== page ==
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Are in-car and consumer tech becoming too needlessly smart?




The new 2020 Kia Soul GT (L), Soul X (C) and Soul Eco/electric (R) are unveiled at  AutoMobility LA, the trade show ahead of the LA Auto Show, November 28, 2018, at the Los Angeles Convention Center.
The new 2020 Kia Soul GT (L), Soul X (C) and Soul Eco/electric (R) are unveiled at AutoMobility LA, the trade show ahead of the LA Auto Show, November 28, 2018, at the Los Angeles Convention Center.
ROBYN BECK/AFP/Getty Images

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The LA Auto kicks off this week, and in-car technology is apparently the big hot thing.

Larger than ever infotainment screens, Alexa-enabled voice command systems, all kinds of internet-connected features are on offer; what’s clear is that the industry is paying as much attention to the hardware as it does to the software.

Which got the AirTalk crew thinking: are consumer and in-car technologies becoming too smart -- too uselessly smart for their own good? We lamented the fact that most of us are underusing many of the tech gadgets we have in our possession, from our smartphones to our fancy new rides with all the extra bells and whistles. One reason, we figure, is that tech has become too sophisticated and packed with way too many features for your average Joe and Jane. Most of us simply don’t have the time, or the headspace, to figure out how to maximize the capabilities of these devices. We also wonder whether there’s a need for any single tech gadget to do so much.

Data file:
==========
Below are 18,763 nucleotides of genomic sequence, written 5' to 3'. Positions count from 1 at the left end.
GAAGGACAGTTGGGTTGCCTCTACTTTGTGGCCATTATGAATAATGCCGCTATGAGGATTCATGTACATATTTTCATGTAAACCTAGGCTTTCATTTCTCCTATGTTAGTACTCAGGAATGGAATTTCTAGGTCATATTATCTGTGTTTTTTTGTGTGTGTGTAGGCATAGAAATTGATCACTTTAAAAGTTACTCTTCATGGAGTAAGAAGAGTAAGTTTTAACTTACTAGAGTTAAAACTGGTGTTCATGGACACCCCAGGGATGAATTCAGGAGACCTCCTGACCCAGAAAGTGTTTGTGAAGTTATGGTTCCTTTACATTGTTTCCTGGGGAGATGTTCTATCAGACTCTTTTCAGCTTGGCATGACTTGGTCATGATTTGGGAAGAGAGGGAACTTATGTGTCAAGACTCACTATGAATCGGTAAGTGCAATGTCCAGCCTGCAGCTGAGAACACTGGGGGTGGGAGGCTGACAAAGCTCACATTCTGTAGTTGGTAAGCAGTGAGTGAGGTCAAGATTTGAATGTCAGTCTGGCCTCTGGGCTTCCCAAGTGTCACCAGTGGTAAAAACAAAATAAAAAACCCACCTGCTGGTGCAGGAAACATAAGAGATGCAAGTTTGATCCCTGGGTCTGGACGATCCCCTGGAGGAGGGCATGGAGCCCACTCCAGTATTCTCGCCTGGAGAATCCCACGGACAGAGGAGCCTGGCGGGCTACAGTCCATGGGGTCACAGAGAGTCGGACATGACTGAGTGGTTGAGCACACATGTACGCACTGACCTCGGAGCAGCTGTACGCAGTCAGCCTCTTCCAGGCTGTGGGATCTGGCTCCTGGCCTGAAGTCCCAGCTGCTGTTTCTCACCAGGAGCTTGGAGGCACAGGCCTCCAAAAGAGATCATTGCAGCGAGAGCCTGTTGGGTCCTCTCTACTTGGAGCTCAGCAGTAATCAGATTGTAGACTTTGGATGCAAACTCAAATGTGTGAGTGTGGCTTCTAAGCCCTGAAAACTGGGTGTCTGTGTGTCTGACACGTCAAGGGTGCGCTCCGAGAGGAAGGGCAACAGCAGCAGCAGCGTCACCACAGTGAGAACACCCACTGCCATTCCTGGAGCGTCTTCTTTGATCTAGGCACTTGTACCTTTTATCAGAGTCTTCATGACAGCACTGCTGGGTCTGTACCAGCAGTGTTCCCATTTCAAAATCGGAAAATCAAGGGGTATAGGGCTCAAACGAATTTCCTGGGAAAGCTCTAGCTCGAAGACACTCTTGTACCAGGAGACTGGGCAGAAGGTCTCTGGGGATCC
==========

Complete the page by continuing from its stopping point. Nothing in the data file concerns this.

We open up the phones in this segment to your frustrations with your smart devices. 

Guests:

Scott Evans, features editor of Motor Trend, an L.A.-based consumer magazine for the auto industry; he’s at the L.A. Auto Show in Downtown L.A.

Roger Cheng, executive editor of CNET, the tech news site; he tweets @RogerWCheng